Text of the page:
Like when a bone breaks and fat tissue leaks
from marrow to blood,
I poured in hot coffee, the cup cracked cleanly,
and coffee poured straight through.
From the Hunterian Museum at the Royal College of Surgeons;
on the cup is a drawing called “The Dissecting Room” –
students crowd a corpse, whose arm drapes off the table;
a grinning future surgeon pokes at the dead man’s eye with a tool.
The cup is so delicate that light glows through,
a contradiction in china – beautiful and grim.
This gift brought back a decade ago
from your London semester,
I drank from it daily.
I love you by way of loving that cup.
When it broke, a remembered story poured out.
You held the door for three English bobbies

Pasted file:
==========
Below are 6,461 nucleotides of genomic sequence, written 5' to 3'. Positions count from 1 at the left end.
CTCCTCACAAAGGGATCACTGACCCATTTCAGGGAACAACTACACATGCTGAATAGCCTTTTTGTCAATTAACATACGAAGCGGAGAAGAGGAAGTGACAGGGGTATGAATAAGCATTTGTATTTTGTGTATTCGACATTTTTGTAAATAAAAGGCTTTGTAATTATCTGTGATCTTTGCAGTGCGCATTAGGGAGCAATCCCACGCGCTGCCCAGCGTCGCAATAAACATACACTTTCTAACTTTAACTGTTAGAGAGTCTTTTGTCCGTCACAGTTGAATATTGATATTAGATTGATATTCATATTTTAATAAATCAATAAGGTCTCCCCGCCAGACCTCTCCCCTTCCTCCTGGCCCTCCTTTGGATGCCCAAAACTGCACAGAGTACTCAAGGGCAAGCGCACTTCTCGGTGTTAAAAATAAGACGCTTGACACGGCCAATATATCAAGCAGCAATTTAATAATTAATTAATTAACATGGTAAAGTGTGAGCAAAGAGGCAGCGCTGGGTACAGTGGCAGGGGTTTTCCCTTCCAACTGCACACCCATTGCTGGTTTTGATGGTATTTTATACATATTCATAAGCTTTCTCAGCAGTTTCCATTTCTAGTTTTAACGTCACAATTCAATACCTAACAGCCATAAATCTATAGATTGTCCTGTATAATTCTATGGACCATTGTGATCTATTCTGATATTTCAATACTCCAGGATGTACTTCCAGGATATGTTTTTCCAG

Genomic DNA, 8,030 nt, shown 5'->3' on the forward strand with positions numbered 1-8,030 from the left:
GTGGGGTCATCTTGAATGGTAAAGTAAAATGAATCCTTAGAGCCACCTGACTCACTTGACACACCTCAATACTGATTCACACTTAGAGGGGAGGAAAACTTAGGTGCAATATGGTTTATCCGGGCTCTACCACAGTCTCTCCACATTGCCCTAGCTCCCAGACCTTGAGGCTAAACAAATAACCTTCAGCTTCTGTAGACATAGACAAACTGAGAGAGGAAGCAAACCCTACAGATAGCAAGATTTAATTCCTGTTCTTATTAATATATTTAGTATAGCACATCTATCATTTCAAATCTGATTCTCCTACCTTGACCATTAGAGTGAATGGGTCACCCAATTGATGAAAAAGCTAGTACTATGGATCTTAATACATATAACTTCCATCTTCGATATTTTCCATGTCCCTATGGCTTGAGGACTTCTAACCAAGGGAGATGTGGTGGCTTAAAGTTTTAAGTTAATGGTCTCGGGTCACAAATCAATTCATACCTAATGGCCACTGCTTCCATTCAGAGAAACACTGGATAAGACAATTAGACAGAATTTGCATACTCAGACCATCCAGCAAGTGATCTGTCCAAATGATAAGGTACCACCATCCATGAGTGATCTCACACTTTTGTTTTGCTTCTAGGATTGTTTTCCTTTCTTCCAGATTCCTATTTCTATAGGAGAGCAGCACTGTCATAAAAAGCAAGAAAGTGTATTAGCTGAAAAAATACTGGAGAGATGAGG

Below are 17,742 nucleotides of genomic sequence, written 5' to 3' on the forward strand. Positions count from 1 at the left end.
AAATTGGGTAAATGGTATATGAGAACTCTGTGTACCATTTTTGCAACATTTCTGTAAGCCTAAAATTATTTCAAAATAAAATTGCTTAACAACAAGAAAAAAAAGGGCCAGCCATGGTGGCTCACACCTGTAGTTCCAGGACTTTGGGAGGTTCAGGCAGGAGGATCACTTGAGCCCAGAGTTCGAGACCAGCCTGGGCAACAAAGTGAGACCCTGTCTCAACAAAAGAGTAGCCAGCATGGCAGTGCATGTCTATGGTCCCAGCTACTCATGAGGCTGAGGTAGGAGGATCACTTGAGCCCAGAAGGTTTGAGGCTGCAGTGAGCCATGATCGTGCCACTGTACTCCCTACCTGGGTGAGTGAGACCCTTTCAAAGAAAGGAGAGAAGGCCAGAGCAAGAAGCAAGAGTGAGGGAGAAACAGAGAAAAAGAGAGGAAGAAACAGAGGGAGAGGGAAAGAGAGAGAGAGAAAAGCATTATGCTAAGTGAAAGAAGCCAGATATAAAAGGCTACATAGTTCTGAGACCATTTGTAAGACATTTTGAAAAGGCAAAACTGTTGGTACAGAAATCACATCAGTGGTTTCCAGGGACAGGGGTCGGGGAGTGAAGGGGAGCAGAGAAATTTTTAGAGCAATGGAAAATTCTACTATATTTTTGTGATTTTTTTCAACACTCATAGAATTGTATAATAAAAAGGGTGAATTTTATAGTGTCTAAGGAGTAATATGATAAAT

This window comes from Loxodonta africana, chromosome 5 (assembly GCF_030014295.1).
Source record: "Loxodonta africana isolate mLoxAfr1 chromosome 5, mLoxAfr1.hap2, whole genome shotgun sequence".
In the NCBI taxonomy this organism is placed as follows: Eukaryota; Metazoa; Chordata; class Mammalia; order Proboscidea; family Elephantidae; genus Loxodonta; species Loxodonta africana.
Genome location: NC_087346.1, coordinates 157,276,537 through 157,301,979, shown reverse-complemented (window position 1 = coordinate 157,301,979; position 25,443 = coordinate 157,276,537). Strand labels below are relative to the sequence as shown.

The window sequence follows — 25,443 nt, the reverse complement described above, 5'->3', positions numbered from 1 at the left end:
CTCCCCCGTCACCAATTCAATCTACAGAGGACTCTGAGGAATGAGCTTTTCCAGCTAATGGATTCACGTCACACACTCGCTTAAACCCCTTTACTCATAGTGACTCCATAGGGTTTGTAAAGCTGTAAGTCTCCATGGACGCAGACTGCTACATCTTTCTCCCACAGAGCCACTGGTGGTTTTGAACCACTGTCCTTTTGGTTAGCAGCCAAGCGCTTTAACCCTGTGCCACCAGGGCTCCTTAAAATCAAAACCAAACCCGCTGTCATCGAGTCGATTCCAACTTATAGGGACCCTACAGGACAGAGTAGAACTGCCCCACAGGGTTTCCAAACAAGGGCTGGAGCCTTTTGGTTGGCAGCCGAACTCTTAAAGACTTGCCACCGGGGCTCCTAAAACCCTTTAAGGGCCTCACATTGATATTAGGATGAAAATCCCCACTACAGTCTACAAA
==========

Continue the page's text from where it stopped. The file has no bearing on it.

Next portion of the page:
as they ran after someone.
One tipped his hat, the next said, “cheers,” and the third, “ta.”
So perfectly scripted for an American boy, that
you searched for the movie camera filming it all.
Even without footage, I saw it through your eyes.
It sits on a kitchen towel in two pieces.
I felt sorrow this morning
looking at its base more neatly dissected
than the dead man in the drawing.
Like the cream, for ten years
stirred in to cut the bitterness of coffee,
the broken cup’s leaked memory,
summoned and stirred,
cut the acid of its loss.
by Lynne Byler
Editor’s Note: This poem’s startling opening line draws the reader into a narrative of grief and acceptance, and ultimately, an appreciation of beauty in the midst of carnage.